Pastoral counseling is the journeying with another human to the goal of wellness and flourishing human existence. So what does this journey look like practically?
First off, pastoral counseling clearly involves a foundation of good counseling. The pastoral counselor must be competent in theories and techniques of the helping profession. After this foundation is established, there is room for creativity. There is no shortage of resources and techniques available for the pastoral counselor. The trick is to find the methods and tools that best resonate with the pastoral counselor’s own personal style, philosophy, and value system. While serving the same basic, essential service, each pastoral counselor’s work will look differently from the next. These differences can be equally effective in serving the needs of clients seeking pastoral counseling.
As previously mentioned, plenty of techniques exist to serve the pastoral counselor and his or her clients. One category of techniques involves prayer. Prayer can take many forms. The pastoral counselor can recommend many different written prayers to benefit the client with the goal of providing comfort or hope in challenging times. Other forms of prayer can involve more than a recitation of words. Praying the ‘Jesus Prayer’ (Jesus Christ, son of God, have mercy on me, a sinner) coordinated with deep breathing and following along on corresponding prayer beads involves physical senses, mindfulness, and prayer all in one. Techniques like this can be helpful in aiding clients’ growth in virtue while calming nerves and focusing on the present moment. Praying the Rosary can provide similar effects for clients. For Catholic counselors, Mass, Adoration, and Confession can be beneficial suggestions to help clients heal and receive the graces they need to deal with their situations.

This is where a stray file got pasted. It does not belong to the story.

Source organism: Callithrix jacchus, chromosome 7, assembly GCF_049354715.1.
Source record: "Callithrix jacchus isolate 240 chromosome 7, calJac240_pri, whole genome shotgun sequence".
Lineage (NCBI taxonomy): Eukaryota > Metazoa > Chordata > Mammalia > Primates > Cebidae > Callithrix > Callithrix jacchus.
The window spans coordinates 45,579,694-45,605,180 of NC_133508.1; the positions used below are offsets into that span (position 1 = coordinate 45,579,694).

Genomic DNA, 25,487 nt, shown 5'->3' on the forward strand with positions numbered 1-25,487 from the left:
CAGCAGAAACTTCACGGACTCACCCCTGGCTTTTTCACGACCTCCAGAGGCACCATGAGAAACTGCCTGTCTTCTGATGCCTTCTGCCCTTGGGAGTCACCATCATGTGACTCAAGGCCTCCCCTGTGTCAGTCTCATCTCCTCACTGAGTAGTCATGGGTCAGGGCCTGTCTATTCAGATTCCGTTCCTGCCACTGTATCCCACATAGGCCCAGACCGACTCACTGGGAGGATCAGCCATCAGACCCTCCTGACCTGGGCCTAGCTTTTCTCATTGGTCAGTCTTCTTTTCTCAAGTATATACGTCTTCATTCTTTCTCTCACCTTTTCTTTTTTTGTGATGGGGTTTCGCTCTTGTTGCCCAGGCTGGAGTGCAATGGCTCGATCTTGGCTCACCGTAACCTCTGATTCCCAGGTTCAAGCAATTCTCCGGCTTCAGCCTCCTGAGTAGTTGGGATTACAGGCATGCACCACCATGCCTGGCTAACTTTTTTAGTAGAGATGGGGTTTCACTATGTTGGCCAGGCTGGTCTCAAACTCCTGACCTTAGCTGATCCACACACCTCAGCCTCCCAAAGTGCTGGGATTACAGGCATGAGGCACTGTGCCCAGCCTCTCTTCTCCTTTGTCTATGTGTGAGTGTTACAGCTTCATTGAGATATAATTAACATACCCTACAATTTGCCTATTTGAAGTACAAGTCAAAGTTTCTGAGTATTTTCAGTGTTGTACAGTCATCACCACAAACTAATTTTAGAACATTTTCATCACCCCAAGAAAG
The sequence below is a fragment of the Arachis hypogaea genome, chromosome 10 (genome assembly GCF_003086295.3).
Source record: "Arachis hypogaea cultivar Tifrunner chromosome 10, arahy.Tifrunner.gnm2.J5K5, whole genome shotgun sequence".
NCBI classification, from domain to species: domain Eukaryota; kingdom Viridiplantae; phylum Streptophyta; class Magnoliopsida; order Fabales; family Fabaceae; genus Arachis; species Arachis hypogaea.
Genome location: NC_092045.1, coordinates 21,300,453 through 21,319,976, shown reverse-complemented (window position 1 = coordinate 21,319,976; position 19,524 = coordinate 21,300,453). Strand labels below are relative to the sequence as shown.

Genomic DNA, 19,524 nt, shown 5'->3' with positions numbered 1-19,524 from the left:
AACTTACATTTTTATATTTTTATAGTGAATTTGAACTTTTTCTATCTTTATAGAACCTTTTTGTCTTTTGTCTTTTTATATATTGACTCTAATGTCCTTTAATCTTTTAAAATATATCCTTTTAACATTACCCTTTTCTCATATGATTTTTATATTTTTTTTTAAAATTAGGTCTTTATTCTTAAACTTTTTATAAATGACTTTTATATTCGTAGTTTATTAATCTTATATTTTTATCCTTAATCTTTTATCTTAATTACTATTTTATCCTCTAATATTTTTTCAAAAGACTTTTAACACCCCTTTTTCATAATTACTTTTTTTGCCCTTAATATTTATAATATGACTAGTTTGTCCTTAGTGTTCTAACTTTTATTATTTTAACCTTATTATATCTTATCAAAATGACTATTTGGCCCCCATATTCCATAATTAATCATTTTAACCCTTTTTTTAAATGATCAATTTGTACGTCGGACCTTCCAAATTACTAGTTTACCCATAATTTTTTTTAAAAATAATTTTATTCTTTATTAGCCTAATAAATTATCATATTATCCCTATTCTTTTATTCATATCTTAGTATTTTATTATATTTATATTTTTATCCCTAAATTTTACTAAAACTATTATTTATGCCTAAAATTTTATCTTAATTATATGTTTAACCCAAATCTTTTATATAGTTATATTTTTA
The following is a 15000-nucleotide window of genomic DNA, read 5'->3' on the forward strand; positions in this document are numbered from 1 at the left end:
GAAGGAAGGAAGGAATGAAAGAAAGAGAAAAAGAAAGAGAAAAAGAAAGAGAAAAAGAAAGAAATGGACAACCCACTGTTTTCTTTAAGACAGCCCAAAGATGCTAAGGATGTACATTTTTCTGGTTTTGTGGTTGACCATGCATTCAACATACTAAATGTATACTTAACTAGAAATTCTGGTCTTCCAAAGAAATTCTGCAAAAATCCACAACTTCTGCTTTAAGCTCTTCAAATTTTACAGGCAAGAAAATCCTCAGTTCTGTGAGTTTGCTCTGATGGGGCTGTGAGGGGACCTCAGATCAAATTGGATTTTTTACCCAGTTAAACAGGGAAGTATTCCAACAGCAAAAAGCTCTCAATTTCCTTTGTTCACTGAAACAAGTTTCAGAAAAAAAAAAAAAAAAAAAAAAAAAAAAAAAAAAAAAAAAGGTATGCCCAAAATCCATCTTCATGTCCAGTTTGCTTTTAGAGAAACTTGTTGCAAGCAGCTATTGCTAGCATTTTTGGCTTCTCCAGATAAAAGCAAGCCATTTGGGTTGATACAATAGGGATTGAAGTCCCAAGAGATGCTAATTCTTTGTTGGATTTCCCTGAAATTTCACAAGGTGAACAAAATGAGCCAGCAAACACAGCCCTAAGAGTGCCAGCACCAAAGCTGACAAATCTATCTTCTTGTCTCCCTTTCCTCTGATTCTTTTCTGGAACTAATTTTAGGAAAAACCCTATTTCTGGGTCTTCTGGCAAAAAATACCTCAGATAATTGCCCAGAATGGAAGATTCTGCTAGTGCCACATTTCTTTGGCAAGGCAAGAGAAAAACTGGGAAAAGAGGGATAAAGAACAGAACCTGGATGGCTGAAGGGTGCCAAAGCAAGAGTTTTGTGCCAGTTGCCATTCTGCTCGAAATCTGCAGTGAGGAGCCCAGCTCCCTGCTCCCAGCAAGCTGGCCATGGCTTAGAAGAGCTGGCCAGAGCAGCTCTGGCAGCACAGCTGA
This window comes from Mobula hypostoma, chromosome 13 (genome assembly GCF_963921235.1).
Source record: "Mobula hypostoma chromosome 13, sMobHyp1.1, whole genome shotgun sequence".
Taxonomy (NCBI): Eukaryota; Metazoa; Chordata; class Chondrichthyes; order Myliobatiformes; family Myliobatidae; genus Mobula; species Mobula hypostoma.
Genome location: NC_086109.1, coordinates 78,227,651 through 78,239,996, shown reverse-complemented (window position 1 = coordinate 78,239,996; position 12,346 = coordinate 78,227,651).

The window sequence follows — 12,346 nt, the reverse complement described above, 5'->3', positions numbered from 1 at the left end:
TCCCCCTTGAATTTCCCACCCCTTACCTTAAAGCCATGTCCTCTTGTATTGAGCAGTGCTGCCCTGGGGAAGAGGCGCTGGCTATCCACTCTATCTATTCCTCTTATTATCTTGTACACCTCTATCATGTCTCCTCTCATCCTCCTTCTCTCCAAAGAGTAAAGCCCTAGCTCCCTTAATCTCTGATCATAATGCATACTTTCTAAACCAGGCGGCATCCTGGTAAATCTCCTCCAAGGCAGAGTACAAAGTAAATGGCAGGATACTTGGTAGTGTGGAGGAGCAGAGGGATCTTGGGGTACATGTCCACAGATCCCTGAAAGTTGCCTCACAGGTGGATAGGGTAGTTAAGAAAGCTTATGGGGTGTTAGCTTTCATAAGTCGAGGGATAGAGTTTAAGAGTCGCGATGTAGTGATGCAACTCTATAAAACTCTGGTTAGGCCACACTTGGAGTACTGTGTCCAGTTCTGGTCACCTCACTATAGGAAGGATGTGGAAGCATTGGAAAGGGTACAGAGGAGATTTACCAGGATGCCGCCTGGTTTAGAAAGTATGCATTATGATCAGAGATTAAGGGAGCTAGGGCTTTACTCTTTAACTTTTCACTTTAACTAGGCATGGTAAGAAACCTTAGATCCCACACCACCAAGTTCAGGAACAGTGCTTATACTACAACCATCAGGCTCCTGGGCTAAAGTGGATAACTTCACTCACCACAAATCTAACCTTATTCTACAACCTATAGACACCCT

One of the greatest tools available to the pastoral counselor is the power of the Holy Spirit. If we ignore this resource that is always available to us, we will be doing a great disservice to ourselves and to our clients. Whether this means praying a short, “Come Holy Spirit,” before the client walks through our door or an intense session of prayer with a client, invoking the Holy Spirit can bring about real, lasting change in the lives of our clients. As people in the helping profession, we are instruments in the hands of the Lord. It would only make sense that He wants to give us the grace and power necessary to help bring about change and healing in His people. It is God who draws clients to us because He wants to draw them closer to Himself. By opening ourselves up to the graces of God, we are being equipped for the vital work to which we have been called.
My name is Kelsey Johnson. I was born and raised in Texas and studied psychology at Texas A&M University. After serving as a youth minister for middle school youth for two years, I came to Franciscan to earn a master’s degree in clinical mental health counseling. I love discovering more about the human person and how to help people live full, flourishing lives. In my free time, I love being outdoors, decorating and creating, and playing FIFA with my husband. For more of my writing, check out thejohnsonadventures.weebly.com